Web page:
Delay in Diagnosis of Pulmonary Tuberculosis among Presumptive Tuberculosis Cases in Parts of Anambra State, NigeriaNwachukwu O Ndubuisi1*, Ogodo A Chibuike2, Ulasi A Esther3, and Okoronkwo U Christopher1
- *Corresponding Author:
- Nwachukwu O Ndubuisi
Department of Microbiology, Abia State University
P.M.B 2000, Uturu, Nigeria
E-mail: [email protected]
Received date: December 03, 2016; Accepted date: December 19, 2016; Published date: December 30, 2016
Citation: Ndubuisi NO, Chibuike OA, Esther UA, Christopher OU (2016) Delay in Diagnosis of Pulmonary Tuberculosis among Presumptive Tuberculosis Cases in Parts of Anambra State, Nigeria. J Emerg Infect Dis 1:120. doi: 10.4172/2472-4998.1000120
Copyright: © 2016 Ndubuisi NO, et al. This is an open-access article distributed under the terms of the Creative Commons Attribution License, which permits unrestricted use, distribution, and reproduction in any medium, provided the original author and source are credited.
Objectives/background: Pulmonary tuberculosis continues to increase due to late patient presentation for diagnosis at health facilities. The objectives of this study were to assess delay in diagnosis of pulmonary tuberculosis and identify reasons for the delay.
Methods: One thousand four hundred and eight seven presumptive tuberculosis cases participated in this cross-sectional study. Participants age ranged from 15 years and above; 661 (44.5%) were males and 826 (55.5%) were females. Diagnosis of pulmonary tuberculosis was based on National Tuberculosis Guidelines; using smear microscopy (ZN technique) and grading according to recent WHO policy where smears with>1 acid fast bacilli/100 high power fields was considered positive. Questionnaires were administered to patients to identify reasons for delay in diagnosing pulmonary tuberculosis.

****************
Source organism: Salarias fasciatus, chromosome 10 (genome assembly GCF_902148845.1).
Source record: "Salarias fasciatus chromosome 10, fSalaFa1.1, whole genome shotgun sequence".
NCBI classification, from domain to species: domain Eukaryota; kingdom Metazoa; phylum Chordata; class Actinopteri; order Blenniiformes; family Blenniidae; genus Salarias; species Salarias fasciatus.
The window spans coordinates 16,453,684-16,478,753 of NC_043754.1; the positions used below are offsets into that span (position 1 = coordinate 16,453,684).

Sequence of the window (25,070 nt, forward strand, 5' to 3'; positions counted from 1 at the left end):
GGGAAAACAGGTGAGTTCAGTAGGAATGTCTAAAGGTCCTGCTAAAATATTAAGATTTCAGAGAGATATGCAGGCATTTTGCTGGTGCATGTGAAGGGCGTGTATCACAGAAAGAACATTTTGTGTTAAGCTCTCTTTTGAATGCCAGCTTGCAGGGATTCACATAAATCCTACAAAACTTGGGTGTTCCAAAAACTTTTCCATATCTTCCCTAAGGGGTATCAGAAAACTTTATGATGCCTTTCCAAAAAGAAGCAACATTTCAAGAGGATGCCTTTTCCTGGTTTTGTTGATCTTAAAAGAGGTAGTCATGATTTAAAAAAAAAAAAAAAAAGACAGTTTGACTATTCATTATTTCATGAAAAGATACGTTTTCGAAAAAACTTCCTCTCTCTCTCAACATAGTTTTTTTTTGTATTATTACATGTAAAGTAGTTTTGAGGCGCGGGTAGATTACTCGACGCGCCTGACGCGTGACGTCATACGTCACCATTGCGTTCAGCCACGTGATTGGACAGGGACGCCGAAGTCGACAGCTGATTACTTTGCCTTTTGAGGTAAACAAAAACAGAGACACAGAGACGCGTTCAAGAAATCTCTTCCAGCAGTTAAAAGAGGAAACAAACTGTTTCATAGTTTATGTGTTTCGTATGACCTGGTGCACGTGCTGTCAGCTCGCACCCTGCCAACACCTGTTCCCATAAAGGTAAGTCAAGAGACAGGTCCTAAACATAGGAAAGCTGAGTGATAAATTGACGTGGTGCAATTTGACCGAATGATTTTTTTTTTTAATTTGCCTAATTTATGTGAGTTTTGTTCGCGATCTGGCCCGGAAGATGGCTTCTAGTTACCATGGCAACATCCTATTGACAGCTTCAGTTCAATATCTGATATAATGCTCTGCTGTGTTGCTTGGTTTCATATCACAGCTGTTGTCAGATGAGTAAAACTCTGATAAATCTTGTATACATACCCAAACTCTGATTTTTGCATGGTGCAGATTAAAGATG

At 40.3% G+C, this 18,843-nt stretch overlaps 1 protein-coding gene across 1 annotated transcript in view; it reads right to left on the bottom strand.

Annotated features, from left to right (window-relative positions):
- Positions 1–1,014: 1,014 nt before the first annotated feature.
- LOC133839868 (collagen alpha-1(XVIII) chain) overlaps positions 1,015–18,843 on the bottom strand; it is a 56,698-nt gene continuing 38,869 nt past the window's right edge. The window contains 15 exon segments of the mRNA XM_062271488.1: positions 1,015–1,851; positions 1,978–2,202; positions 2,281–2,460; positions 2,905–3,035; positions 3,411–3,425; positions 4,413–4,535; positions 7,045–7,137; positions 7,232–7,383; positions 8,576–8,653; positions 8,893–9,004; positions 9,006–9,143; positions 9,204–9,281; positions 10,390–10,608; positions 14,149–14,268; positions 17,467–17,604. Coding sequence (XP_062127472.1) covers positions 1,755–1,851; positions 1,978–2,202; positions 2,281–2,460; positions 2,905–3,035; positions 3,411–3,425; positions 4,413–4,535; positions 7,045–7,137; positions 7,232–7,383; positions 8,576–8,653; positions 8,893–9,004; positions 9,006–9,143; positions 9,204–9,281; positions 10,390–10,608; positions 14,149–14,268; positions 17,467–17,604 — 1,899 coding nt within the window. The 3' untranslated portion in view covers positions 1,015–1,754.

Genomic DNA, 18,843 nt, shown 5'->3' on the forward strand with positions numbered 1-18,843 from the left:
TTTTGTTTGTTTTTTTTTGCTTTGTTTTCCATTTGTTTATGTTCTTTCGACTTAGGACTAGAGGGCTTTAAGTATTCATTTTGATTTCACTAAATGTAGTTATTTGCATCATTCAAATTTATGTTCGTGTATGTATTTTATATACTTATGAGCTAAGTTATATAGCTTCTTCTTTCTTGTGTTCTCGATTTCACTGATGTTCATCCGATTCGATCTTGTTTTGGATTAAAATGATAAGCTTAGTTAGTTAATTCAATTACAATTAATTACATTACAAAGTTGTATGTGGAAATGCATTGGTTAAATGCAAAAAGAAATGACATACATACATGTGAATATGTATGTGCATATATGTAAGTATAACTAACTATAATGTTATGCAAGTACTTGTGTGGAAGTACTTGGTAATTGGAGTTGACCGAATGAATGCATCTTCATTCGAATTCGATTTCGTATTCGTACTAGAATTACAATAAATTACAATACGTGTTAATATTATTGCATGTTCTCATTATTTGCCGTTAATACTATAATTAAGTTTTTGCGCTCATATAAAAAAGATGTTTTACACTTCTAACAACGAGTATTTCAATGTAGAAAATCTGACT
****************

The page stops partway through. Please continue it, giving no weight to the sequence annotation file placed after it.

Results: The main symptoms of pulmonary tuberculosis the patients presented with were cough (86%), fever (76%), night sweats (63.5%), weight loss (60.5%), and fatigue (56%). The prevalence of smear positive of pulmonary tuberculosis was 12.3%. Majority of presumptive TB cases 1,118 (75.2%) delayed diagnosis more 30 days following onset of symptoms. Only 369 (24.8%) presumptive tuberculosis cases sought diagnosis within 30 days of onset of symptoms. The longest patient delay was 186 days and minimum period of days before diagnosis was 14 days. The main reasons for delay in seeking early diagnosis were the fact that respondents thought the cause of pulmonary tuberculosis could not be diagnosed in a health facility (41.5%), poor knowledge of what pulmonary tuberculosis is (20.5%) and belief in the efficacy prayer house healing (13.6%).
Conclusion: There was a considerably long patient delay in diagnosing pulmonary tuberculosis. The reasons for the delay include ignorance and misconception on the part of the patients and their belief in the efficacy of prayer house healing. Reducing the delay will require health education on the importance of early diagnosis of pulmonary tuberculosis following onset of symptoms.